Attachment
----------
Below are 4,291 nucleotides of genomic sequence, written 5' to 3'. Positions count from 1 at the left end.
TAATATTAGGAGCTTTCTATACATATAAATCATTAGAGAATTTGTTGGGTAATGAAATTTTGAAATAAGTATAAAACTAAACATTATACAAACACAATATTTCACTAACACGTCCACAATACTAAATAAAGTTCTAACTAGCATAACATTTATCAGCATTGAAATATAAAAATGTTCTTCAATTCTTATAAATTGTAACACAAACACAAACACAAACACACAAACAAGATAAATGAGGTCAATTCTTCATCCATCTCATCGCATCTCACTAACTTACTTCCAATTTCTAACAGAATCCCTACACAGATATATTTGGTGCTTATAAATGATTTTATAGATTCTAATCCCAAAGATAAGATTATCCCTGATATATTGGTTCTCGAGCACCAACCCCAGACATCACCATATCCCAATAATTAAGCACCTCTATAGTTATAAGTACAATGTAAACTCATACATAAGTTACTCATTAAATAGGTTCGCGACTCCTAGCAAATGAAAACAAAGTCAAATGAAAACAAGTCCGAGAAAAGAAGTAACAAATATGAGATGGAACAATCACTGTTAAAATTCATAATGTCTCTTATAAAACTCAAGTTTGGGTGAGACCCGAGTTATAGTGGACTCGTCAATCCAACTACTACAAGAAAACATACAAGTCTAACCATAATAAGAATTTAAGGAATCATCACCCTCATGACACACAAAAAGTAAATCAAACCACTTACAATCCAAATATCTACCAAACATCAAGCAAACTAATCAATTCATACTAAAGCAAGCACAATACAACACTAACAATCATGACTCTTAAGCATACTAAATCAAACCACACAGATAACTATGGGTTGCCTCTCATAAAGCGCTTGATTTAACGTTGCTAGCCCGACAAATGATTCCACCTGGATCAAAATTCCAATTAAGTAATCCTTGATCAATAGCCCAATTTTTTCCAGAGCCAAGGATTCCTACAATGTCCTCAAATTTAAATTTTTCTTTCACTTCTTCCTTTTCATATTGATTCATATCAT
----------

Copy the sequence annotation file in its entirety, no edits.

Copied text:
Below are 4,291 nucleotides of genomic sequence, written 5' to 3'. Positions count from 1 at the left end.
TAATATTAGGAGCTTTCTATACATATAAATCATTAGAGAATTTGTTGGGTAATGAAATTTTGAAATAAGTATAAAACTAAACATTATACAAACACAATATTTCACTAACACGTCCACAATACTAAATAAAGTTCTAACTAGCATAACATTTATCAGCATTGAAATATAAAAATGTTCTTCAATTCTTATAAATTGTAACACAAACACAAACACAAACACACAAACAAGATAAATGAGGTCAATTCTTCATCCATCTCATCGCATCTCACTAACTTACTTCCAATTTCTAACAGAATCCCTACACAGATATATTTGGTGCTTATAAATGATTTTATAGATTCTAATCCCAAAGATAAGATTATCCCTGATATATTGGTTCTCGAGCACCAACCCCAGACATCACCATATCCCAATAATTAAGCACCTCTATAGTTATAAGTACAATGTAAACTCATACATAAGTTACTCATTAAATAGGTTCGCGACTCCTAGCAAATGAAAACAAAGTCAAATGAAAACAAGTCCGAGAAAAGAAGTAACAAATATGAGATGGAACAATCACTGTTAAAATTCATAATGTCTCTTATAAAACTCAAGTTTGGGTGAGACCCGAGTTATAGTGGACTCGTCAATCCAACTACTACAAGAAAACATACAAGTCTAACCATAATAAGAATTTAAGGAATCATCACCCTCATGACACACAAAAAGTAAATCAAACCACTTACAATCCAAATATCTACCAAACATCAAGCAAACTAATCAATTCATACTAAAGCAAGCACAATACAACACTAACAATCATGACTCTTAAGCATACTAAATCAAACCACACAGATAACTATGGGTTGCCTCTCATAAAGCGCTTGATTTAACGTTGCTAGCCCGACAAATGATTCCACCTGGATCAAAATTCCAATTAAGTAATCCTTGATCAATAGCCCAATTTTTTCCAGAGCCAAGGATTCCTACAATGTCCTCAAATTTAAATTTTTCTTTCACTTCTTCCTTTTCATATTGATTCATATCAT